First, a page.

Mortgage Delinquency Rates Hit Nine-Year High

The Mortgage Bankers Association (MBA) recorded a historic surge in mortgage delinquency rates in the second quarter of 2020 to a nine-year high.

Delinquency rates are determined by loans that are at least one payment past due or in forbearance but do not include mortgages in foreclosure.

Marina Walsh, MBA’s Vice President of Industry Analysis, said, “The COVID-19 pandemic’s effects on some homeowners’ ability to make their mortgage payments could not be more apparent. The nearly four percentage point jump in the delinquency rate was the biggest quarterly rise in the history of MBA’s survey.”

FHA loans had the highest increase. 15.6 percent were past due in Q2, almost double the rate for all loans, and the highest rate MBA has ever recorded (they started tracking data in 1979). FHA loans already tend to have higher delinquency rates because they are geared towards low-income and first-time homebuyers.

CoreLogic forecasts the U.S. serious delinquency rate, defined as payments being 90 or more days past due, will quadruple by the end of 2021, adding 3 million homeowners to the category.

This prediction matches a observable shift towards later stages of delinquency. The 60-day delinquency rate hit the highest ever recorded, and the 90+ day rate reached the highest since 2010. However, Walsh noted that the 30-day rate declined slightly, “an indication that the flood of new delinquencies may be dissipating.”

This change may come from the close tie between mortgage delinquencies and job availability. The unemployment rate fell steadily between its April peak of 14.7 percent to 10.2 percent in July.

Still, with the record-breaking nearly 10% shrinkage in GDP between April and June and the future of benefits and stimulus uncertain, Walsh says “Certain homeowners, particularly those with FHA loans, will continue to be impacted by this crisis, and delinquencies are likely to stay at elevated levels for the foreseeable future.”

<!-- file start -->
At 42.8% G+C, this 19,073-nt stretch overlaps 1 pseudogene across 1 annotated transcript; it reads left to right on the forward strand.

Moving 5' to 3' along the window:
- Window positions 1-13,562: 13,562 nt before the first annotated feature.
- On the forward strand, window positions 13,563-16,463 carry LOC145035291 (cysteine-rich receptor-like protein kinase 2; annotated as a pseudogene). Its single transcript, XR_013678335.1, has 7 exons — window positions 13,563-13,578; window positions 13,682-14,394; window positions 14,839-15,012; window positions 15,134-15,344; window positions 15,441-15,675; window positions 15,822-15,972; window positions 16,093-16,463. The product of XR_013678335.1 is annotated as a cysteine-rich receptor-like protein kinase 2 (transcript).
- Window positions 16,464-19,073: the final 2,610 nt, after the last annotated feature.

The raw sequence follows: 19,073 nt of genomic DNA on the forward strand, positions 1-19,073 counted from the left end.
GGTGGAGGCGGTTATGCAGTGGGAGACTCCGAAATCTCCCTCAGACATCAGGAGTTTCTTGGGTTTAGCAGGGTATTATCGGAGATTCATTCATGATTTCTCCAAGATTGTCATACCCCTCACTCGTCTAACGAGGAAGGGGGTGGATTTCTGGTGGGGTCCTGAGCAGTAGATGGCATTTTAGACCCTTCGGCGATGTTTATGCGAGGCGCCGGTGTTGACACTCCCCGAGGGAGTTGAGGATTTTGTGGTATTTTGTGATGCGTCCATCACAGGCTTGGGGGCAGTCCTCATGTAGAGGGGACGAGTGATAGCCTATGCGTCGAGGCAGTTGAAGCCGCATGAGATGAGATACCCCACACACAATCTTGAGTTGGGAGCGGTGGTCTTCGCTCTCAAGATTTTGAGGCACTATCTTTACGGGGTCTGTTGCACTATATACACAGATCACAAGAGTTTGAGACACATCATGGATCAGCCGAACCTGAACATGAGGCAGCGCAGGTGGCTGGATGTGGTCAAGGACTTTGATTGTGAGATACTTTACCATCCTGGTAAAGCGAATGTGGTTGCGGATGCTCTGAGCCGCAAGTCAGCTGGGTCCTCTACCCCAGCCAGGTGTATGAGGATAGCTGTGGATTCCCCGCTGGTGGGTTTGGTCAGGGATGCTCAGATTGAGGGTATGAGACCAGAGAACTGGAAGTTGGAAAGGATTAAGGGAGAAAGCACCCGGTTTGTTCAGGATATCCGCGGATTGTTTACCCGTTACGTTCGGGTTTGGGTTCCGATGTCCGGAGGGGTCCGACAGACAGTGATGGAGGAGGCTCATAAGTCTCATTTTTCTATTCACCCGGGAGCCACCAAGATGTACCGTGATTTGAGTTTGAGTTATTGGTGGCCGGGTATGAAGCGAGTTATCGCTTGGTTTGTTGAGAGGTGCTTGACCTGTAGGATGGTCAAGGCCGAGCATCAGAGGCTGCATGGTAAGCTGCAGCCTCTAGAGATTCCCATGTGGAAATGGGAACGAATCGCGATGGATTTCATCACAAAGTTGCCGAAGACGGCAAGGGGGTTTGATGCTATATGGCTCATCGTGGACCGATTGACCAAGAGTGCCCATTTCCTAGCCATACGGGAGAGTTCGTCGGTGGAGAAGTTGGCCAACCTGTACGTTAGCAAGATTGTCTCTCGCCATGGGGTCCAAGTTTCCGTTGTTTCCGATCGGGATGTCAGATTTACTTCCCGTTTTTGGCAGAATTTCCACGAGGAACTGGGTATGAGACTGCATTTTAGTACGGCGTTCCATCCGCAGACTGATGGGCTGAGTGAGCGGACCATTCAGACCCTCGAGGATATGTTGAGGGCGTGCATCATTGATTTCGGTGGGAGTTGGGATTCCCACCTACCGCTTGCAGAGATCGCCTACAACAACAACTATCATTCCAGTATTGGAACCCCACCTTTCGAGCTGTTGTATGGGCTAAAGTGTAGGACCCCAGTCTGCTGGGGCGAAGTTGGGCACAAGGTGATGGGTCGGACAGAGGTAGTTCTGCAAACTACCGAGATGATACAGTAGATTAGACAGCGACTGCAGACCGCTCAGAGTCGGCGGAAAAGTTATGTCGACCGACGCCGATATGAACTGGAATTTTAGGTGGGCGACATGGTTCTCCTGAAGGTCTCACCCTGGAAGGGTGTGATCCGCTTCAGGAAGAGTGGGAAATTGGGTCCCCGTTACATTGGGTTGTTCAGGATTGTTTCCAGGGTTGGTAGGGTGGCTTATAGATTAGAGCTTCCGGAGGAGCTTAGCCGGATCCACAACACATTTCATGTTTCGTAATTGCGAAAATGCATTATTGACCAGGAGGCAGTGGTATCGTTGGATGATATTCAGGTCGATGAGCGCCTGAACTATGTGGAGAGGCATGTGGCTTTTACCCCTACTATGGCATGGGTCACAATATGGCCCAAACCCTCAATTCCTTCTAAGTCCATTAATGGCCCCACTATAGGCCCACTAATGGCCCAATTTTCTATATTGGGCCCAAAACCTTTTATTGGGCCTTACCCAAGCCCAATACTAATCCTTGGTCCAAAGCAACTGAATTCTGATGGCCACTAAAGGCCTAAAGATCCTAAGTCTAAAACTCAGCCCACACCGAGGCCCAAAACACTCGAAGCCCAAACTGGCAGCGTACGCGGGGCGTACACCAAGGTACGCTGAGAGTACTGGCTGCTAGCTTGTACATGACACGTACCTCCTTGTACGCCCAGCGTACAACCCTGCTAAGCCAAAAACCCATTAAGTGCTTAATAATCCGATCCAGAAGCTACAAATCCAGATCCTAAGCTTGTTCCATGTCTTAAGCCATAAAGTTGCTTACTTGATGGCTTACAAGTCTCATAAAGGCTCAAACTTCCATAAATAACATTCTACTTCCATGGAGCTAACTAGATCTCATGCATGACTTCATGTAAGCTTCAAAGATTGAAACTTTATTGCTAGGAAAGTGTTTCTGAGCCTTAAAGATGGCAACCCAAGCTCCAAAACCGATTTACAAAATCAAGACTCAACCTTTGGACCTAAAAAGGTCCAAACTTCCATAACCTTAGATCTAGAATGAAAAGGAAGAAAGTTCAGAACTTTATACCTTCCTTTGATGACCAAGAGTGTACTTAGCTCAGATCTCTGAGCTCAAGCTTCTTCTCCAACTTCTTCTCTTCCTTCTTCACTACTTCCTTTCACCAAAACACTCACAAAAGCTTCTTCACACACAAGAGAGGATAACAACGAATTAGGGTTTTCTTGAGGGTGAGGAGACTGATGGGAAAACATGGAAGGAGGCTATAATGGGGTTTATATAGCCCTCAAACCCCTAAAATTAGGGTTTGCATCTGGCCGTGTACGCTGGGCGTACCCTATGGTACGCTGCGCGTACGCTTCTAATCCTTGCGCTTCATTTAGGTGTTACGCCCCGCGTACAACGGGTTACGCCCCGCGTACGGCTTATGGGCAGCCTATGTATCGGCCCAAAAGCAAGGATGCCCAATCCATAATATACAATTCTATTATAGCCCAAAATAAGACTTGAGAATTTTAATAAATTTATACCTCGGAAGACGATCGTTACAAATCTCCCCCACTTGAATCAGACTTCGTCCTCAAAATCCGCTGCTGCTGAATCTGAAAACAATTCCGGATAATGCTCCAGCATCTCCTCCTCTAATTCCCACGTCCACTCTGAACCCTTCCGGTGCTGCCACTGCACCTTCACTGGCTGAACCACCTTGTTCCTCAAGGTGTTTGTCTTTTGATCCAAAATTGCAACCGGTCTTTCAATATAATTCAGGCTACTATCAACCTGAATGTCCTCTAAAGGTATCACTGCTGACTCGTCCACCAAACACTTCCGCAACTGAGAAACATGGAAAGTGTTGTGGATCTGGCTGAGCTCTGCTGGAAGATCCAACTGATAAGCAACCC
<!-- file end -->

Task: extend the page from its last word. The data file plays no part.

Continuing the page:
New Jersey, Nevada, New York, Florida, and Hawaii were the five states with the highest quarterly increases in their overall delinquency rate. All except for Florida were among the 10 states with the highest unemployment levels. All were either hit hard by coronavirus, rely heavily on tourism, or both.

Before this news, most viewed the housing market as a rare bright spot in an otherwise disastrous year for the economy.

Homebuilder confidence tied with 1998 as its highest level ever in August, according to the National Association of Home Builders/Wells Fargo Housing Market Index. Housing construction is benefiting from extremely low-interest rates and a shift in housing demand from cities to suburbs and exurbs.

Additionally, the MBA has found several reasons to view the spike of mortgage delinquencies more favorably than the Great Recession. There have been “home-price gains, several years of home equity accumulation, and the loan deferral and modification options that present alternatives to foreclosure for distressed homeowners.”

On the other hand, some experts like Anna DeSimone, author of “Housing Finance 2020”, see housing delinquency as a problem endemic to the U.S. even before the pandemic.

“Delinquencies in America have been a problem because consumers are not able to have that one-on-one conversation with their lenders,” DeSimone says. “They might not even know who their current servicer is because the loan has been sold 800 times. If consumers are not getting proper notices about loan relief options and they’re not able to contact lenders, you’re going to see delinquencies rise.”

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